10. Americans took control of a vast territory in the period that began with the Texas Revolution of 1836, saw the Bear Flag Revolt a decade later in California, and culminated in the cession of nearly half of Mexico's national domain to the U.S. in the wake of the Mexican War. Americans quickly established their social and cultural institutions, their political and judicial systems, and their commercial capitalism in the region. The ramifications of this societal change -- which was uneven in its effects, depending on locality, on the growth of the American population, and on one's social class -- were, in the end, catastrophic for the former Mexican citizens who became the first "Mexican Americans." The borderland societies of the Republic of Mexico (before 1821 the Spanish colonial borderlands were concentrated in New Mexico but included settlements from Texas to California) were largely self-sufficient communities only tenuously connected to the core of Mexico by the time the Americans began to travel and settle in the region. By the 1820s and 1830s, specially in Texas, large numbers of American settlers -- some welcomed and authorized to establish colonies on Mexican soil but a larger number considered to be "illegal aliens" -- were not content to live under the flag of Mexico. Though cultural differences between Mexican and American settlers were certainly to blame in part for increasing tension, even more important were the institutional and economic considerations which eventually led the Anglo Texans -- and some Mexicans -- to rebel against the authority of Mexico and proclaim the independent Republic of Texas. Texas represented the vanguard of American interests in the region, and the Texas Revolution portended the fate of the Mexican settlements throughout the borderlands in the 1840s (Weber, 1982; Montejano, 1986).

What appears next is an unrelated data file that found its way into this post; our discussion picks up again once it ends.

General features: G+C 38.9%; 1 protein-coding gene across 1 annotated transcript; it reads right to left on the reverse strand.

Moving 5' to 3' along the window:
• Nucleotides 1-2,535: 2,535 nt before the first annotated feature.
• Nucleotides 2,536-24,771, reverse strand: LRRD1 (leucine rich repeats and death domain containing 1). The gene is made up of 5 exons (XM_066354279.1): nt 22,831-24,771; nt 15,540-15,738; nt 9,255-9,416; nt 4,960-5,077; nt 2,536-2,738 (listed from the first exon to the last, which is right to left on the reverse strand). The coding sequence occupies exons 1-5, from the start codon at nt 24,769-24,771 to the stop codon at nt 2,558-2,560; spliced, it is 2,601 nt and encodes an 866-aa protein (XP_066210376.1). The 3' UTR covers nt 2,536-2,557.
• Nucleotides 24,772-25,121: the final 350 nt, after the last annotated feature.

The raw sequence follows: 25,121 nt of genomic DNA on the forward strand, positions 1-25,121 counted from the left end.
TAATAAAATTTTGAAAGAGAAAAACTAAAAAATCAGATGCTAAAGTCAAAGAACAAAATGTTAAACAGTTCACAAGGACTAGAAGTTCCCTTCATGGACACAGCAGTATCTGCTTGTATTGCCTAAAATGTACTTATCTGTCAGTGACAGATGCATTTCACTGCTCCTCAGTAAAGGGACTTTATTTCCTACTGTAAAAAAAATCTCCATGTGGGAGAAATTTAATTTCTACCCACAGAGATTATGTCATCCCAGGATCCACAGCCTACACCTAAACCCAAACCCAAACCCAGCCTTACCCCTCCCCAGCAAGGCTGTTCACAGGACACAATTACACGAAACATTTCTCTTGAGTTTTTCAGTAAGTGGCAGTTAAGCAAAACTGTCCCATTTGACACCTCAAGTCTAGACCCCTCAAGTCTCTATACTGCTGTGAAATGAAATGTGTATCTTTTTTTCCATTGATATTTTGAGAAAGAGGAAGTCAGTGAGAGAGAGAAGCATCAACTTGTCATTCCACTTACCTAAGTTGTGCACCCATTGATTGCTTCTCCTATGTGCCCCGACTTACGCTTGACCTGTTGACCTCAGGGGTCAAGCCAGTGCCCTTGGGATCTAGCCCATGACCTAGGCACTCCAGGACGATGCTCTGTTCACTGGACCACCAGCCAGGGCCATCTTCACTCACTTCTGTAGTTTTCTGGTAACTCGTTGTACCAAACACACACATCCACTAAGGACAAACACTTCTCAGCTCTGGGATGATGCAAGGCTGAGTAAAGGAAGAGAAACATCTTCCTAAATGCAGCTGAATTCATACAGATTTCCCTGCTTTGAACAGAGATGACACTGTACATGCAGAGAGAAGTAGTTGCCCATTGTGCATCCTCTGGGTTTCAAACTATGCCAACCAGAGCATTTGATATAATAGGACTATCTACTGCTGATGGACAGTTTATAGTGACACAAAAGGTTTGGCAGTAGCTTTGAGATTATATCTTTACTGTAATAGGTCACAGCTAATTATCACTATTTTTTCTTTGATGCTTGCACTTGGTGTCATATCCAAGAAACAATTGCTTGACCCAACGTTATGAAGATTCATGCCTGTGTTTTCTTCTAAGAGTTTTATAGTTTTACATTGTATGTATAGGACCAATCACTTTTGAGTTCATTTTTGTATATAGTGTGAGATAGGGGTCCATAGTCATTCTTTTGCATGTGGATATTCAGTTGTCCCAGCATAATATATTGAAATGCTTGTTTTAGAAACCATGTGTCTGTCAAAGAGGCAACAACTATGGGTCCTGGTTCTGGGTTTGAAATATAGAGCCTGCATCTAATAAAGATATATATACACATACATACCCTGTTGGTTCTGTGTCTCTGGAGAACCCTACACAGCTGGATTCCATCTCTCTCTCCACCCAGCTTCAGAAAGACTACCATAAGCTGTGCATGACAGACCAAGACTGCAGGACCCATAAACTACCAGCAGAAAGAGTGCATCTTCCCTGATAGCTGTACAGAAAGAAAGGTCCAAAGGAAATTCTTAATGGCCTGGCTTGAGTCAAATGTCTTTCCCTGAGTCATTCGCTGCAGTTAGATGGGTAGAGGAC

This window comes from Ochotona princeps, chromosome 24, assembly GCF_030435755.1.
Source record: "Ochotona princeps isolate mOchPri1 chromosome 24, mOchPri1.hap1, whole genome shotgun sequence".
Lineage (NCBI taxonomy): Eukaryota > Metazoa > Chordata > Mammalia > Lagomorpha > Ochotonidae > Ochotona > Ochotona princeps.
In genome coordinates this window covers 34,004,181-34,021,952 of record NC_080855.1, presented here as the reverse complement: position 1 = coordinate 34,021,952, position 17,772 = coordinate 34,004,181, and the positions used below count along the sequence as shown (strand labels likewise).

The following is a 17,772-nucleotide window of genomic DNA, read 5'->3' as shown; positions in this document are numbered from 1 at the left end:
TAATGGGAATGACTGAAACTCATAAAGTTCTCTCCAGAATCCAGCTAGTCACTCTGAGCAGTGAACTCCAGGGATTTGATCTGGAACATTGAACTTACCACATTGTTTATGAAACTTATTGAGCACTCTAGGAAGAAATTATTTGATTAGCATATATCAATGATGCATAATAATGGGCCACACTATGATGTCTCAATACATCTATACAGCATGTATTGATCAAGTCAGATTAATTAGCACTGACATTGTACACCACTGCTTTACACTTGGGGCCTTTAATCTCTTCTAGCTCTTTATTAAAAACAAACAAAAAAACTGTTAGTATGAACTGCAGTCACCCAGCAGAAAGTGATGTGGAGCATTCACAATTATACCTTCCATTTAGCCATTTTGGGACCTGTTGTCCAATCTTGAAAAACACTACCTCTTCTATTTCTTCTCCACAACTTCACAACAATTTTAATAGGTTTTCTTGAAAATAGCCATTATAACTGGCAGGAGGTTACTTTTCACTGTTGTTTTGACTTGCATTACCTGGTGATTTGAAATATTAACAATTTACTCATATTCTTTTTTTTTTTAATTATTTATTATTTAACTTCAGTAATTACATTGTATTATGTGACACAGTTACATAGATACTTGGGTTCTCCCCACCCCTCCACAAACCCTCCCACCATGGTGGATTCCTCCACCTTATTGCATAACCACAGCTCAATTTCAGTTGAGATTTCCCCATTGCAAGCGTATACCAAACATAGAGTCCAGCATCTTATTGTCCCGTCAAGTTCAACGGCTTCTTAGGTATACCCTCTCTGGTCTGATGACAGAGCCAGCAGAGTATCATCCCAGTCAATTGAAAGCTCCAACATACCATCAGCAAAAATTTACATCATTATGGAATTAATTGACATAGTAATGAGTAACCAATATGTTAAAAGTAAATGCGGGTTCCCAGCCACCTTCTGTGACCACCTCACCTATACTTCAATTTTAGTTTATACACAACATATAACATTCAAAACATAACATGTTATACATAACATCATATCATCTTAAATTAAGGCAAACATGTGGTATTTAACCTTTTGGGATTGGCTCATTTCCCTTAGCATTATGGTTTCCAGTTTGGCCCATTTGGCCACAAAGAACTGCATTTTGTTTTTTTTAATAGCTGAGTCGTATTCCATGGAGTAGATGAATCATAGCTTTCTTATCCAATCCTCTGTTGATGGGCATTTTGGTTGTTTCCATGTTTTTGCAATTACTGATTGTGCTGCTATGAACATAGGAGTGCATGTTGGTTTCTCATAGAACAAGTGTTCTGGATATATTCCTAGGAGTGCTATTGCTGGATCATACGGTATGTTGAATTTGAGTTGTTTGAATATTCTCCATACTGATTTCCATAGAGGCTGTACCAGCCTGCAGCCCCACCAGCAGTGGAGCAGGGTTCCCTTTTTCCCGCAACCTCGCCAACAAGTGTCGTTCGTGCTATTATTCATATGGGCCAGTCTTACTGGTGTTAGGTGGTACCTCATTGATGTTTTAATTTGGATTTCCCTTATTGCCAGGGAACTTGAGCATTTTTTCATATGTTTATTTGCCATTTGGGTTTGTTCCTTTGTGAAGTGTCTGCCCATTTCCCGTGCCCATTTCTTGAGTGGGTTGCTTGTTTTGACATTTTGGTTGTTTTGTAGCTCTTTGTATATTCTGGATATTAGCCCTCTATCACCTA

The attitudes that many if not most Americans held toward Mexican Texans and their cousins elsewhere in the region have been thoroughly documented by various historians. For example, David J. Weber, in his important work on the Spanish-Mexican borderlands and the origins of anti-Mexican stereotypes, described succinctly the views that bred hatred and violence between the two peoples during the early decades of the nineteenth century. Mexicans were considered, he wrote, "bigoted, greedy, tyrannical, fanatical, treacherous and lazy" (Weber, 1979). These characterizations of the inhabitants of Mexico congealed especially during the decades following Mexico's independence from Spain in 1821, as more and more American travelers, adventurers, trappers, and traders ventured into northern Mexico. Here they encountered, for the first time on a regular basis, the frontier inhabitants of a nation for which they held many negative attitudes. Manifest Destiny and the designs among those who envisioned the westward march of the growing U.S. empire across the continent helped to redefine Mexico and Mexicans in the minds of Americans. Several scholars have written on the subject of American attitudes toward Mexicans during the mid-nineteenth century and these studies, taken together, illuminate the evolution of a set of ideas that justified the actions of the U.S. against Mexico and that supported the belief in the inferiority of Mexicans as a race. By the third decade of the nineteenth century, American attitudes toward Mexico and its people began to constitute an ideology, one that helps us understand not only why Americans revolted in Texas, but to understand how this changing ideology largely determined the status of Mexican Americans in the new Southwest and, later, throughout the nation (De Leon, 1993).